Father Fears for Missing 'Growing Pains' Actor Andrew Koenig; Police Believe He May be Lying Low

Father said Andrew Koenig was depressed, but police wonder if he's in hiding.

ByABC News via logo
February 22, 2010, 6:22 AM

Feb. 23, 2010 — -- The father of missing actor Andrew Koenig fears his son's bouts of depression are behind the "Growing Pains" actor's disappearance, but police believe Koenig could be lying low.

"He's been depressed," his father, "Star Trek" actor Walter Koenig told ABC News. "He's trying to get ahead in this business, and he's been working at it a long time."

Koenig, 41, who played Richard "Boner" Stabone on the 1980s sitcom, was reported missing last week in Vancouver, British Columbia.

Vancouver police Constable Tim Fanning told ABC News that they hope hope Koenig is alive but, "they cannot speculate whether he is alive or deceased."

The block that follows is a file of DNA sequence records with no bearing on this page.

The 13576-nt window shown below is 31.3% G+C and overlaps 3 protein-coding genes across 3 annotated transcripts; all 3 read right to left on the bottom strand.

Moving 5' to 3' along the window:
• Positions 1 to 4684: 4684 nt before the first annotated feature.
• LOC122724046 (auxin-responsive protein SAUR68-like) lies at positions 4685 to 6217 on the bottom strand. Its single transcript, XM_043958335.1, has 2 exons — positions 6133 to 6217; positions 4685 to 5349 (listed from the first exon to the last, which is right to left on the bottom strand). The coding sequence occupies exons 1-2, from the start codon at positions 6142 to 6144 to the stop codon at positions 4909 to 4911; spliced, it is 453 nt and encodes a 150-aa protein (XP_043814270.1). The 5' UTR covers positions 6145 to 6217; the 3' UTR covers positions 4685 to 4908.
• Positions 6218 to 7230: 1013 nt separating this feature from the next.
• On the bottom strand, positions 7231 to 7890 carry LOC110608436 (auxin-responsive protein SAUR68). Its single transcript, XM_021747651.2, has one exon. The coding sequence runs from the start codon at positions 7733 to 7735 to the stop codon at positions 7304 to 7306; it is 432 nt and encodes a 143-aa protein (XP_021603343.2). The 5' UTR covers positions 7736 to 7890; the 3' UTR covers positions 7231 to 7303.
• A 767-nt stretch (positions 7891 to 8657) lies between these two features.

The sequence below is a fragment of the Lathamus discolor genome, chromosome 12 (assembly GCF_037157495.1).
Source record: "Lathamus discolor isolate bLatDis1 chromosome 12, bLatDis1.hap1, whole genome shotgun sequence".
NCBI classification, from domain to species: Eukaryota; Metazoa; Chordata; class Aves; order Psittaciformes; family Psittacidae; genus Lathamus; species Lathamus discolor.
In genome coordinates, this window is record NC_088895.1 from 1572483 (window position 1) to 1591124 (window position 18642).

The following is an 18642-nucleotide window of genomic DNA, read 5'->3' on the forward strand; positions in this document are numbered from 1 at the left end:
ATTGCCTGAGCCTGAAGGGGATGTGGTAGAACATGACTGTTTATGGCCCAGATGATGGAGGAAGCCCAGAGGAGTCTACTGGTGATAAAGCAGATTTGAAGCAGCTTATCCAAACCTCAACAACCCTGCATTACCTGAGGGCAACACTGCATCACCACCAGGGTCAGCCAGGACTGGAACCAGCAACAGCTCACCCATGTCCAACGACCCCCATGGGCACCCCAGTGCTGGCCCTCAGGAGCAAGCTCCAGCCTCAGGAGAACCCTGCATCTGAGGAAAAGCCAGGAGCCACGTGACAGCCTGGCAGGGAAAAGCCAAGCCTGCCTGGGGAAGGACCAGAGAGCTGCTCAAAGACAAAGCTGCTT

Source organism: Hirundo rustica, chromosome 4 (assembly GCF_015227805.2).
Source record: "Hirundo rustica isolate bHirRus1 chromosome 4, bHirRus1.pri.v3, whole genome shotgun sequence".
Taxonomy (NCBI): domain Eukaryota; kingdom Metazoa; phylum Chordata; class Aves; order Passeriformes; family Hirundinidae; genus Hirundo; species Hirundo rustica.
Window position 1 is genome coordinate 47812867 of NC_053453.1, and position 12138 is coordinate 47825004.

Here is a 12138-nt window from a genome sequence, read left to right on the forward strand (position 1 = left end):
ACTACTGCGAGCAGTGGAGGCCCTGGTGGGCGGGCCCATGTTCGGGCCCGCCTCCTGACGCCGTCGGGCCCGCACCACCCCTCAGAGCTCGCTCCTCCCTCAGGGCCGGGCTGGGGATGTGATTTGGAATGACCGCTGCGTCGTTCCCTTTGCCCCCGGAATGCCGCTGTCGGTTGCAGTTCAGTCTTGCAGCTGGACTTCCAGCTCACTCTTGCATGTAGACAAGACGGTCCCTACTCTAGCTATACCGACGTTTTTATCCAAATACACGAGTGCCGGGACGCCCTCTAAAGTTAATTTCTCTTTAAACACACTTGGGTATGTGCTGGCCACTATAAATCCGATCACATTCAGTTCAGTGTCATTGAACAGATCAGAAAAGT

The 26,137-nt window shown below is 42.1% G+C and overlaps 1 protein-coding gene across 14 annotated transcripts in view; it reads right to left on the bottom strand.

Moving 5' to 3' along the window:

Fanning said they had been monitoring his bank accounts and cell phone, but the electronic trail ended Feb. 16.

Some friends told ABC News that Koenig was being treated for his depression, and that although it would not be out of the question for him to want to disappear for a while, they're worried about his safety.

Vancouver police said they are tracking Koenig's bank account, phone and credit cards, but have they have not said whether there has been an activity since Koenig was reported missing.

Koenig largely dropped out of the spotlight after playing the role of the goofy sidekick to actor Kirk Cameron's Mike Seaver on "Growing Pains."

Cameron released a statement Monday asking his one-time friend to call him.

"Although I have not had contact with him for many years, I can remember many of the fun times we had on the set of 'Growing Pains,'" Cameron's statement read. "I am praying for his family during this time of distress and for his safe return. Andrew, if you're reading this, please call me. Mike and Boner could always work things out when they put their minds to it. I'm praying for you, pal. Hope to hear from you soon."

Though Koenig lived in California, his father said he felt at home in Vancouver.

"He went up there to see his friends," he said. "He has some very close friends up there, and Vancouver is the place he really felt most comfortable."